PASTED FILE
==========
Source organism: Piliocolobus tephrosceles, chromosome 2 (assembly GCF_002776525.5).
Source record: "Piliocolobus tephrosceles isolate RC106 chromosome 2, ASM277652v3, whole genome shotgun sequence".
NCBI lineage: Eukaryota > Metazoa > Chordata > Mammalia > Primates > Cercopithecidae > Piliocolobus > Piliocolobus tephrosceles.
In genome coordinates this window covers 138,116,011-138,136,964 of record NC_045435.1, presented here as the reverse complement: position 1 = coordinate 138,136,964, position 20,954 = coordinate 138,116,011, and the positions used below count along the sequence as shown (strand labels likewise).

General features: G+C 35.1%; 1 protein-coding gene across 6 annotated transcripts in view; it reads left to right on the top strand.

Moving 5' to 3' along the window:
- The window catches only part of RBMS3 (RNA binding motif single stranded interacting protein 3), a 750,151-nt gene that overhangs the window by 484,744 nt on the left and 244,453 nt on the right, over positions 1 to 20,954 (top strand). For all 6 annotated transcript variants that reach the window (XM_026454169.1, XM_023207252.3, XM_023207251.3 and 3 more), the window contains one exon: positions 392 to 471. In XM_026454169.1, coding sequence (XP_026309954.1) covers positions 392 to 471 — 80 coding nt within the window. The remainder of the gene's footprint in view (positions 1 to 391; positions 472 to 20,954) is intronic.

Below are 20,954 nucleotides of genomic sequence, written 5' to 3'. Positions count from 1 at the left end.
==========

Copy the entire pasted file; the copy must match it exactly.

Source organism: Piliocolobus tephrosceles, chromosome 2 (assembly GCF_002776525.5).
Source record: "Piliocolobus tephrosceles isolate RC106 chromosome 2, ASM277652v3, whole genome shotgun sequence".
NCBI lineage: Eukaryota > Metazoa > Chordata > Mammalia > Primates > Cercopithecidae > Piliocolobus > Piliocolobus tephrosceles.
In genome coordinates this window covers 138,116,011-138,136,964 of record NC_045435.1, presented here as the reverse complement: position 1 = coordinate 138,136,964, position 20,954 = coordinate 138,116,011, and the positions used below count along the sequence as shown (strand labels likewise).

General features: G+C 35.1%; 1 protein-coding gene across 6 annotated transcripts in view; it reads left to right on the top strand.

Moving 5' to 3' along the window:
- The window catches only part of RBMS3 (RNA binding motif single stranded interacting protein 3), a 750,151-nt gene that overhangs the window by 484,744 nt on the left and 244,453 nt on the right, over positions 1 to 20,954 (top strand). For all 6 annotated transcript variants that reach the window (XM_026454169.1, XM_023207252.3, XM_023207251.3 and 3 more), the window contains one exon: positions 392 to 471. In XM_026454169.1, coding sequence (XP_026309954.1) covers positions 392 to 471 — 80 coding nt within the window. The remainder of the gene's footprint in view (positions 1 to 391; positions 472 to 20,954) is intronic.

Below are 20,954 nucleotides of genomic sequence, written 5' to 3'. Positions count from 1 at the left end.